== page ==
Supply Chain Council of European Union |

In Global Logistics, Orchestration Is the New Visibility

We’re all familiar with the consumer “one-click” digital experience. More likely than not, however, logistics teams face a daily work experience that’s nowhere close to digital.

Operations at major ports and container freight stations are still filled with paper manifests, green screens, phone calls to origin gateways, and an inability to access the right information at the right time. Freight forwarders book hundreds of containers a month by sorting through endless PDFs and chasing down e-mails for key information — a daily journey filled with unnecessary manual tasks, inefficiencies, and frustration.

But what if we could bring logistics to 2020? What if logistics professionals were treated like “digital natives”?

Imagine a digital experience that corroborates key pieces of information such as bookings and shipping documents, seamlessly integrates ETAs in the background, and limits alerts to a few critical exceptions. Yet logistics professionals remain trapped between “incumbents” and the “new.”

“Incumbents” are global logistics companies, freight forwarders, and transportation carriers, operating under significant margin pressures and stuck with antiquated technology.

The “new” are technology companies and logistics operators that are bringing novel solutions to market, including digital apps, software as a service, and the internet of things. Their streamlined operating models are already gaining market share. And with more than $12 billion going toward supply-chain and logistics startups in 2019, there’s no shortage of investment in innovation.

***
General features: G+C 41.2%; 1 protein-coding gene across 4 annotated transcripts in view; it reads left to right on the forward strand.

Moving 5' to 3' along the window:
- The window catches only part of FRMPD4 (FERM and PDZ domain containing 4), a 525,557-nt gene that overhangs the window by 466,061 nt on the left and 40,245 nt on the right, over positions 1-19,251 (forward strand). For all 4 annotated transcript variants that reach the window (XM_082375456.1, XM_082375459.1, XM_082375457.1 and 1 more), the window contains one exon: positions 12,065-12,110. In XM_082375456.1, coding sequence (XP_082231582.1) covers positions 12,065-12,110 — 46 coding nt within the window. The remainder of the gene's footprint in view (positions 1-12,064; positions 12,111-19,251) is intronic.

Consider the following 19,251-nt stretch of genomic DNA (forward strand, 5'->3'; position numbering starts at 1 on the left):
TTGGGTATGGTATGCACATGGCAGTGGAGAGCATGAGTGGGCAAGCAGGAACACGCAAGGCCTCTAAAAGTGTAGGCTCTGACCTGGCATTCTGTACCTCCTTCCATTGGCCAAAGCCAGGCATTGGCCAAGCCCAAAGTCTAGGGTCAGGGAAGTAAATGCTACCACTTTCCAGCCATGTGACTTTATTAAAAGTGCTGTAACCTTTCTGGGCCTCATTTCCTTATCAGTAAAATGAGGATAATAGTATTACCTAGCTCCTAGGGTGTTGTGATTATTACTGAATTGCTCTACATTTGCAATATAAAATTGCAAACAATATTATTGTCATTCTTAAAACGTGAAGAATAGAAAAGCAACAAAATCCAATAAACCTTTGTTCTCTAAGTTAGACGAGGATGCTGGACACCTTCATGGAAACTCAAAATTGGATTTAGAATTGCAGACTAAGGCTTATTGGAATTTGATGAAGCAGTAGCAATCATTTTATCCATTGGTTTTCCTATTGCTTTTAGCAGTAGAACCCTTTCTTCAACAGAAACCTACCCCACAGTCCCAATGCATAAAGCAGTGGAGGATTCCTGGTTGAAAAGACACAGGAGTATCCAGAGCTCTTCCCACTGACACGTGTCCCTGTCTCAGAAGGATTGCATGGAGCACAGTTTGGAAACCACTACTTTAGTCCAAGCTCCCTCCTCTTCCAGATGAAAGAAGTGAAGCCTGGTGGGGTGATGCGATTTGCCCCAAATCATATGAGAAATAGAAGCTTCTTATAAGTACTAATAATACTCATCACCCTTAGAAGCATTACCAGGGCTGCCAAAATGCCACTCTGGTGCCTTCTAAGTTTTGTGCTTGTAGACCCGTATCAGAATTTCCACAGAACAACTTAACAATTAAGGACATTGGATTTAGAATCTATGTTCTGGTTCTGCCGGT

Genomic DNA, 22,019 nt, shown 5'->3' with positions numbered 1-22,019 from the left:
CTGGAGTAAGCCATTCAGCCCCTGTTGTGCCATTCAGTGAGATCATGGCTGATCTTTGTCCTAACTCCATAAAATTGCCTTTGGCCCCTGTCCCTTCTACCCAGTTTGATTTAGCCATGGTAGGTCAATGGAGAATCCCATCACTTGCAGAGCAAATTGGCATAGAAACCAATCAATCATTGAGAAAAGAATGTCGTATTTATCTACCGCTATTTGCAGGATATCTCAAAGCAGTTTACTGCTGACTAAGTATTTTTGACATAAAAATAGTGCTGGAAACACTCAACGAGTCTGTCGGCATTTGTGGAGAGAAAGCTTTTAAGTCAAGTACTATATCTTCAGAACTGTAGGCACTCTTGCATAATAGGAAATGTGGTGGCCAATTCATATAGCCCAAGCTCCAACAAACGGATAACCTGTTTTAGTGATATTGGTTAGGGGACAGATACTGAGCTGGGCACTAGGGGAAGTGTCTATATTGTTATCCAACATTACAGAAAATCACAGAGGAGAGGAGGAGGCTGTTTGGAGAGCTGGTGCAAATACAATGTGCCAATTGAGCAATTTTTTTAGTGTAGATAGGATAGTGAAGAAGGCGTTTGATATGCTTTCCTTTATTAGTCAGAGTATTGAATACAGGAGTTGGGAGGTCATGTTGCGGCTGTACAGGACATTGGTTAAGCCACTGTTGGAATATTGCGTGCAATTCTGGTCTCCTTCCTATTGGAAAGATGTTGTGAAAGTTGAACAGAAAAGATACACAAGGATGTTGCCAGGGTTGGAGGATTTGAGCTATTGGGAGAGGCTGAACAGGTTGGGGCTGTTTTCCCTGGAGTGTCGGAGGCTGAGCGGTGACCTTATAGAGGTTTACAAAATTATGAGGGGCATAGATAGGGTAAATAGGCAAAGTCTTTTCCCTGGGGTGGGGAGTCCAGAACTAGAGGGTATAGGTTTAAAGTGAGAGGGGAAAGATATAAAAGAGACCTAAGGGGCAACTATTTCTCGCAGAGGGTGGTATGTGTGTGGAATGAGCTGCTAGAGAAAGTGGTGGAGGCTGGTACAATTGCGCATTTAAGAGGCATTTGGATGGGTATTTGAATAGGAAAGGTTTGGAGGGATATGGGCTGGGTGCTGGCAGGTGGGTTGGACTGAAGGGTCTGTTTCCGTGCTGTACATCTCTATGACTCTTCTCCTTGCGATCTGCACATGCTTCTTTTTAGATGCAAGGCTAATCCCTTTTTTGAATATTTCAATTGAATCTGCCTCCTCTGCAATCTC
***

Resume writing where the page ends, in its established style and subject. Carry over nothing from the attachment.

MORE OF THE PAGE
The challenge for these new entrants is to see beyond the next cool app. Rather, they need to deploy proven business models while delivering tangible value quickly. And that result only comes with adoption and scale.

So how should logistics leaders operate in the chasm between incumbents and the new? How can they leverage legacy IT assets, while simultaneously preparing their tech stack for the future? What will allow them to capitalize on industry momentum and let their teams achieve more?

The answer is orchestration.

Global logistics operations can’t live without it. Considering the number of systems, processes and people that must operate in tandem, it’s not surprising that an orchestration layer is emerging. Next-generation enabling technologies are already maturing. Global logistics visibility, mobile supply-chain execution, track and trace, and carrier and supplier appointment scheduling are well advanced in delivering value, according to the latest Gartner Hype Cycle Supply Chain Study.

The goal is to automate the mundane, and get the right data to the right people at the right time, with the right context, so they can make the right decisions proactively.

No time should be wasted in jumping from system to system. Data should not be trapped in legacy systems that can’t be easily replaced, thus contributing to an increasingly unsustainable technical debt. Blending disconnected data into contextually rich user experiences and automating the mundane can empower people to go beyond business as usual.

For decades, supply chain professionals have strived for end-to-end visibility. Today, that’s not enough.

Think of data pipelines that enable an immersive user experience, by blending information from legacy systems, PDFs and even e-mails and spreadsheets into a “one-stop-shop” experience. Such a tool can extract data across disparate systems and pull it into a “single source of truth” view, while allowing you to write back into systems of record.